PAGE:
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Has anyone taken either of these courses? If so, what is your opinion? I am considering both of them, trying to narrow it down.

Thanks in advance.


The CSCS is historically the most recognized certification in the strength and conditioning field; although, obtaining it is as simple as passing a rather long multiple choice test (unless they've changed it since I took it over a decade ago). The thing to consider is that you must have at least a bachelor's degree to obtain this certification. The NSCA will let you sit for the exam in your last year of college, but you will not become CSCS until you pass the exam and provide proof of graduation.

What is your career goal?

Overall, I would recommend that you obtain the CSCS if you desire to be a strength coach at the collegiate level or above, as this is generally considered a requirement to even apply for these types of jobs. However, previous experience is as important, if not more important, than a certification.

I'm not familiar with the NASM-PES as this organization was not in existence when I obtained my certs.


Gatordoc, thanks for the info.

The main goal - long term - is to open a sports performance facility here in Denver focusing on high school and college athletes looking to improve their performance. We've got a general game plan in place, and I'm thinking the CSCS certification would be the best bet for my goals, and as you said, the key is to understand that learning never stops - i.e. experience is more important than a certification.

Moving forward, I'm going to do some more research on the PES and decide if it would be a worthwhile investment that would benefit my athletes, so I will for sure post my findings for anyone that happens to stumble across this forum.

How long have you been in the fitness industry?


CSCS is considered the gold standard in the industry. Though it has a strength and conditioning focus, CSCS pros are adept to work with all populations. The NSCA also does a great job providing cutting edge research based training publications and a worldwide lecture/forum schedule with top fitness and medical professionals. Their exam consists of two sections, theoretical multiple choice and a practical section, consisting of macronutrients calculations, and exercise video critiques. A bachelors degree in any field is required. Would be nice if it was limited to exercise science. I believe it has a 60% pass rate. Whether you get certified or not, ,their Strength and Conditioning Journal, included with membeship, is an awesome resource. Many of the lectures i attend seem to cater towards NSCA in terms of CEU credits.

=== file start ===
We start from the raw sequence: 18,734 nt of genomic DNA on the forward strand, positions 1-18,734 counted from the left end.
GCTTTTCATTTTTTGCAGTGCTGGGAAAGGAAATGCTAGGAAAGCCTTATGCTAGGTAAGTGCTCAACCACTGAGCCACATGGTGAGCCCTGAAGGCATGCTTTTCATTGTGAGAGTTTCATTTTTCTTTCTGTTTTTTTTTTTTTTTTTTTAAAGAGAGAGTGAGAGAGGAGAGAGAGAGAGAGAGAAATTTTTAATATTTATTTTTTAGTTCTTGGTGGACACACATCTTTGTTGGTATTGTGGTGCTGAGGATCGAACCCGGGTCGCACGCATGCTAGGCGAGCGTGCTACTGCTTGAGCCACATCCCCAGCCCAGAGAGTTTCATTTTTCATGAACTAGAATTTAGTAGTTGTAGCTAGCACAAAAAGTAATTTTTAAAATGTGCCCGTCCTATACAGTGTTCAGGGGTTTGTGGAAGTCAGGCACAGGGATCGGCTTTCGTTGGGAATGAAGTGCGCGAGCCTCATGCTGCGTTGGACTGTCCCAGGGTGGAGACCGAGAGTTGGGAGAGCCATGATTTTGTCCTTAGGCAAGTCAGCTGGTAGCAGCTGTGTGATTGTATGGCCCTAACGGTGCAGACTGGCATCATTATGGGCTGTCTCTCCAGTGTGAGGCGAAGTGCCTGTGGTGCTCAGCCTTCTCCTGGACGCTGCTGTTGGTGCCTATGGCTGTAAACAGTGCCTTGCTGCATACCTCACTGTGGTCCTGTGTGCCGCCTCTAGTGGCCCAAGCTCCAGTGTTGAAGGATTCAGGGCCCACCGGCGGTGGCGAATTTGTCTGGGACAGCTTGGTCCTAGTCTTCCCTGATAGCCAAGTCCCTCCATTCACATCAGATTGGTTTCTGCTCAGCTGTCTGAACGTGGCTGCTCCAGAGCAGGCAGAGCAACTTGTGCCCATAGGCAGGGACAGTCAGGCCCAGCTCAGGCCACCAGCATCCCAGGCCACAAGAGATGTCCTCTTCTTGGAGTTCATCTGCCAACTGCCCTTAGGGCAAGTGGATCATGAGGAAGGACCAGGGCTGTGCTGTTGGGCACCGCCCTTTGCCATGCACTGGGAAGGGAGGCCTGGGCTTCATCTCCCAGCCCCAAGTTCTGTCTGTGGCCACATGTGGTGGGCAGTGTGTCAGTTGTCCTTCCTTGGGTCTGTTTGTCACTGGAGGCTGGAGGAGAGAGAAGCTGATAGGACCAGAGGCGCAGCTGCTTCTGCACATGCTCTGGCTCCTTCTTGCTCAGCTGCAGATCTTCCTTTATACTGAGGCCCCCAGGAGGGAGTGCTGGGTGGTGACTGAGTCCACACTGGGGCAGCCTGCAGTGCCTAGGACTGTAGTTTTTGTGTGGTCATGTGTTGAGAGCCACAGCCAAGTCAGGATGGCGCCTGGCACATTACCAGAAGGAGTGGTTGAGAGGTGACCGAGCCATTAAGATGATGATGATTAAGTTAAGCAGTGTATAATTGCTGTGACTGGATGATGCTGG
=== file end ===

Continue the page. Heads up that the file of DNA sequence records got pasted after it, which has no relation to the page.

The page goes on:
NASM is recognized for its corrective exercise focus. You do not need a bachelors degree. I am not familiar with their publications.


Great info, thank you.


In my previous life, I ran a strength and conditioning program similar to what it sounds like you are developing. We primarily trained high school/collegiate athletes and occasionally worked with professional athletes. We had the benefit of teaming with a professional sports organization, so name recognition was easy for us to develop; although, the CSCS was also a strong selling point. It was a rewarding and fun career for the several years that I was involved, I wish you the best of luck.

Now, I focus solely on university teaching and research related to the augmentation of skeletal muscle mass and bone mineral density.


Sort of old thread, but I figured this would be the best place to ask instead of creating a new post. So I'm thinking about getting first NSCA-CPT, while I'm working on my bachelor's for Exercise Science, then after go for the CSCS one. I'm just looking through the website's material and wondering what would be the most helpful? I rather not buy extra stuff and save the money if I can, any recommendation's would be great, recent or old is fine. /hijack thread lol sorry dude.


I'm in the process of studying for the CSCS, so I can only speak from my experience, but really I guess it would depend on what your end goal is. If you'd rather worth with athletes, the CSCS is the way to go. If you would rather be a personal trainer, the CPT will do you just fine. But keep in mind that a certification is a piece of paper that says you spent a shit ton of money to get a piece of paper :slight_smile: The learning never stops there. Good luck.


Yeah, I keep hearing experience > where you got certified from. For now I'll get the CPT, I need to start earning that experience before I can start working with athletes. Was just wondering what material will suffice for the CPT, I'm working part-time/full time student (read: cheap bastard atm) seeing as how there's a crapload of material on the nsca website for sale.